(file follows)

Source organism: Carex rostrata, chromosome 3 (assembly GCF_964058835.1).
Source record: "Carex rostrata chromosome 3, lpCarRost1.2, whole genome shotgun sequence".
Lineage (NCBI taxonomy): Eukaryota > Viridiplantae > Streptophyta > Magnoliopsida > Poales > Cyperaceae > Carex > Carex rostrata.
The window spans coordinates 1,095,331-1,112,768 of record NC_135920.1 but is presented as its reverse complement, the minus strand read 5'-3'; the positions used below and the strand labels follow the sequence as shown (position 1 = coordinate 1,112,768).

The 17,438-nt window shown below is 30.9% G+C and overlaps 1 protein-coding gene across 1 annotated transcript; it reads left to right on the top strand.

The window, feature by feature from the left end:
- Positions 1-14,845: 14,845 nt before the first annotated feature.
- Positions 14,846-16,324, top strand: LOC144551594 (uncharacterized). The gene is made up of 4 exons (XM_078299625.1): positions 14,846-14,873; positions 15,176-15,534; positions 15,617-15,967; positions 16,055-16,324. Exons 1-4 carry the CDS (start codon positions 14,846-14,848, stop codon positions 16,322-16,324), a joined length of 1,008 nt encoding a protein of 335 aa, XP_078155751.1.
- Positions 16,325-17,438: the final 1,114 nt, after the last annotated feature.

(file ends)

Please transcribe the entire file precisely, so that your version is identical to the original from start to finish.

Source organism: Carex rostrata, chromosome 3 (assembly GCF_964058835.1).
Source record: "Carex rostrata chromosome 3, lpCarRost1.2, whole genome shotgun sequence".
Lineage (NCBI taxonomy): Eukaryota > Viridiplantae > Streptophyta > Magnoliopsida > Poales > Cyperaceae > Carex > Carex rostrata.
The window spans coordinates 1,095,331-1,112,768 of record NC_135920.1 but is presented as its reverse complement, the minus strand read 5'-3'; the positions used below and the strand labels follow the sequence as shown (position 1 = coordinate 1,112,768).

The 17,438-nt window shown below is 30.9% G+C and overlaps 1 protein-coding gene across 1 annotated transcript; it reads left to right on the top strand.

The window, feature by feature from the left end:
- Positions 1-14,845: 14,845 nt before the first annotated feature.
- Positions 14,846-16,324, top strand: LOC144551594 (uncharacterized). The gene is made up of 4 exons (XM_078299625.1): positions 14,846-14,873; positions 15,176-15,534; positions 15,617-15,967; positions 16,055-16,324. Exons 1-4 carry the CDS (start codon positions 14,846-14,848, stop codon positions 16,322-16,324), a joined length of 1,008 nt encoding a protein of 335 aa, XP_078155751.1.
- Positions 16,325-17,438: the final 1,114 nt, after the last annotated feature.